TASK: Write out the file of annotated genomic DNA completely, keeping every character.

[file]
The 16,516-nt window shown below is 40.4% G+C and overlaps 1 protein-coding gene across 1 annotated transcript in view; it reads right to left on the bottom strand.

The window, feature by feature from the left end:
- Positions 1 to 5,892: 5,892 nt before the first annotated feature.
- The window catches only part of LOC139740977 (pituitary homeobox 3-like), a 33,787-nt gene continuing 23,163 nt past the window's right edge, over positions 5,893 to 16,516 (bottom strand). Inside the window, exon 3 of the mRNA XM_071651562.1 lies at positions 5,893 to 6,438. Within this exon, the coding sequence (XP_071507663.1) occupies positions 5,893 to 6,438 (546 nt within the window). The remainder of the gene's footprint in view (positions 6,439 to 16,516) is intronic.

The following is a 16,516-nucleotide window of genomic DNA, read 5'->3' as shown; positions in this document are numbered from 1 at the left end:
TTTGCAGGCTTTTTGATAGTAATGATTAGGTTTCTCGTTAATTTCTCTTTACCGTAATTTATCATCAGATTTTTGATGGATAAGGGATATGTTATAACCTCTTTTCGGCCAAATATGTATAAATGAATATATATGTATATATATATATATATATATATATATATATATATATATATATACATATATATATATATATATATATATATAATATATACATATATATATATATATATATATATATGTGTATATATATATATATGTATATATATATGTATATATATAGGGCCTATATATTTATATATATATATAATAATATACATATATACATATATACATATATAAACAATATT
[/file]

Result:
The 16,516-nt window shown below is 40.4% G+C and overlaps 1 protein-coding gene across 1 annotated transcript in view; it reads right to left on the bottom strand.

The window, feature by feature from the left end:
- Positions 1 to 5,892: 5,892 nt before the first annotated feature.
- The window catches only part of LOC139740977 (pituitary homeobox 3-like), a 33,787-nt gene continuing 23,163 nt past the window's right edge, over positions 5,893 to 16,516 (bottom strand). Inside the window, exon 3 of the mRNA XM_071651562.1 lies at positions 5,893 to 6,438. Within this exon, the coding sequence (XP_071507663.1) occupies positions 5,893 to 6,438 (546 nt within the window). The remainder of the gene's footprint in view (positions 6,439 to 16,516) is intronic.

The following is a 16,516-nucleotide window of genomic DNA, read 5'->3' as shown; positions in this document are numbered from 1 at the left end:
TTTGCAGGCTTTTTGATAGTAATGATTAGGTTTCTCGTTAATTTCTCTTTACCGTAATTTATCATCAGATTTTTGATGGATAAGGGATATGTTATAACCTCTTTTCGGCCAAATATGTATAAATGAATATATATGTATATATATATATATATATATATATATATATATATATATATATACATATATATATATATATATATATATATAATATATACATATATATATATATATATATATATATGTGTATATATATATATATGTATATATATATGTATATATATAGGGCCTATATATTTATATATATATATAATAATATACATATATACATATATACATATATAAACAATATT